Trainee Opportunities

Postdoctoral position in the Kousteni Lab

A post-doctoral position is available in the lab of Dr. Stavroula Kousteni at the Physiology Dept. (also member of the Herbert Irving Comprehensive Cancer Center and Columbia Stem Cell Initiative). We are a dynamic, highly-collaborative group that investigates research topics at the interface of genetics, stem cell, and cancer biology https://biology.columbia.edu/people/kousteni and https://www.stemcell.columbia.edu/csci-member-spotlight/july-2019-kousteni-lab

We study the multiple functions of mesenchymal stem cells of the bone marrow in hematopoietic stem cell (HSC) fate, with an emphasis in the development of myeloid hematological malignancies: Myelodysplasia (MDS) and Acute Myeloid Leukemia (AML). Specifically, we are exploring how extrinsic factors triggered from the bone marrow stroma microenvironment can affect growth of disease-initiating stem cells from healthy HSCs in MDS or AML as well as the transformation of MDS to AML. We are also identifying and characterizing myeloid-inducing mutations in cells of the bone marrow stroma. Those affect various stages of the diseases, from pathogenesis to transformation of MDS to AML. In these studies, we use a combination of mouse models, patient-derived cells and large sequencing approaches.

We are seeking highly-motivated applicants with a Ph.D. degree, preferentially with a background in stem cell biology and/or cancer research. Expertise with genetic mouse models (overexpression, knockout and knockin), flow cytometry, tissue culture, imaging techniques, single-cell sequencing, genomic analyses would be advantageous.

To apply, please send a CV, detailed description of research experience and future interests, and the names of three references to Stavroula Kousteni, Ph.D. at sk2836@cumc.columbia.edu.   

 

 

Postdoctoral fellow in the Mace Lab (1)

Position Summary:

We study the cell biology of human immune cells using biochemistry, biophysics and multiscale, multidimensional quantitative imaging and analyses. Our overarching goal is to dissect the contact-dependent mechanisms that drive the maturation of human natural killer (NK) cells and the role that cell migration plays in these processes. We have extensive experience in the use of primary human cells to model and manipulate human NK cell development in vitro. Positions are currently open on an NIH-funded project with the aim of defining the requirement for cell migration and NK-stromal cell interactions in human NK cell development. 

What we offer:

  • A supportive environment with the opportunity for intellectual and professional growth
  •  Opportunities to gain experience in cutting edge cell biological and biophysical techniques, particularly high- and super-resolution microscopy and image analysis
  • Excellent environment and resources at Columbia University in New York NY
  • Fully funded position (renewed annually for up to 5 years)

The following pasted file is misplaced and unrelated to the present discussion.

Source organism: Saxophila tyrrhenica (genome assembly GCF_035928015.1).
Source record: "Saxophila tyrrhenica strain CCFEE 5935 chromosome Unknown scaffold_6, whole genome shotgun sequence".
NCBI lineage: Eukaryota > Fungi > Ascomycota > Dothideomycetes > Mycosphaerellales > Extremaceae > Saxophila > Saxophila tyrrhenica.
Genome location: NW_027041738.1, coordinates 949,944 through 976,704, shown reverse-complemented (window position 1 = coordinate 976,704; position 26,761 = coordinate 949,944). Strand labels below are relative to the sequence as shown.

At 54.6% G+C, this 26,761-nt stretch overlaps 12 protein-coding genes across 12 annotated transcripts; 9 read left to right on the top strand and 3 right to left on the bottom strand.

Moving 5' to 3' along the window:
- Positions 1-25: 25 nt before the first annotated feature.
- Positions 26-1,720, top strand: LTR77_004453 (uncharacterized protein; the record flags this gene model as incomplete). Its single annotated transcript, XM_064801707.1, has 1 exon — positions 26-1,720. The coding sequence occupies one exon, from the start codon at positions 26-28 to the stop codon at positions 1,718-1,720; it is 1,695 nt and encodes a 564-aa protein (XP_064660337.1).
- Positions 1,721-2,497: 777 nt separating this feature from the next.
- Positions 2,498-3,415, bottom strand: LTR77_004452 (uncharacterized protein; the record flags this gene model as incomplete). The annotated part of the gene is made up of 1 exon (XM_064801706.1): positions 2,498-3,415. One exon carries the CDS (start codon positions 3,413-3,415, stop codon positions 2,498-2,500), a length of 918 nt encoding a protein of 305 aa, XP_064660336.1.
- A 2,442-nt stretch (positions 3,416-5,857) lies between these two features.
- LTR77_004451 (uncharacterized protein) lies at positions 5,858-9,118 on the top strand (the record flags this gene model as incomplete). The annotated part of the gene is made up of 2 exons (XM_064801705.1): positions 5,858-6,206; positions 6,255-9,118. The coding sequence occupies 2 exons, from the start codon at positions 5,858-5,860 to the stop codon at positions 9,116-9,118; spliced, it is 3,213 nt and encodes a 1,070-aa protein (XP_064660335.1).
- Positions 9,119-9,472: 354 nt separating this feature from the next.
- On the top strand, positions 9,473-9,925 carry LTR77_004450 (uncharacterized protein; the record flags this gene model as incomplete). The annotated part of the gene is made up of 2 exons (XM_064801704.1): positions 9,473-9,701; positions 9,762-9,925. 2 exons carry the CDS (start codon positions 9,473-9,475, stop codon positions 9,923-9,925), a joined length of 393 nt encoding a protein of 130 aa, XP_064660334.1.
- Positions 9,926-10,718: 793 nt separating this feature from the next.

What we seek:

  • Collaborative, ambitious individuals with a strong interest in our research and environment
  • Ability to work independently to develop research projects and mentor others
  • Fearlessness in the design and implementation of new techniques and approaches to model human immune cell function
  • Strong verbal and written communication skills
  • Computational background is an asset

Application Materials

  •  CV
  • Cover letter including a paragraph describing how your research interests fit with the job described
  • Contact information for 3 reference
  • Email to: em3375@cumc.columbia.edu  

 

 

 

 

Postdoctoral fellow in the Mace Lab (2)

Position Summary: ​

The goal of this project is to define the requirement for the eukaryotic DNA helicase in human natural killer (NK) cell development. This project arises from the study of human NK cell deficiency, and we have extensive experience in the use of primary human cells to model and manipulate human NK cell development in vitro. Positions are currently open on an NIH-funded project with the aim of understanding why mutations in the eukaryotic DNA helicase lead to isolated human NK cell deficiency and extreme susceptibility to viral infection and malignancy. 

What we offer: 

  • A supportive environment with the opportunity for intellectual and professional growth  
  • Opportunities to gain experience in cutting edge genetic and cell biological techniques, including in vitro modeling of human immune cell differentiation
  • Excellent environment and resources at Columbia University in New York NY
  • Fully funded position (renewed annually for up to 5 years)

What we seek:

  • Collaborative, ambitious individuals with a strong interest in our research and environment Ability to work independently to develop research projects and mentor others
  • Fearlessness in the design and implementation of new techniques and approaches to model human immune cell function
  • Strong verbal and written communication skills
  • Experience with human immune cells an asset

Application Materials

  • CV
  • Cover letter including a paragraph describing how your research interests fit with the job described
  • Contact information for 3 references
  • Email to: em3375@cumc.columbia.edu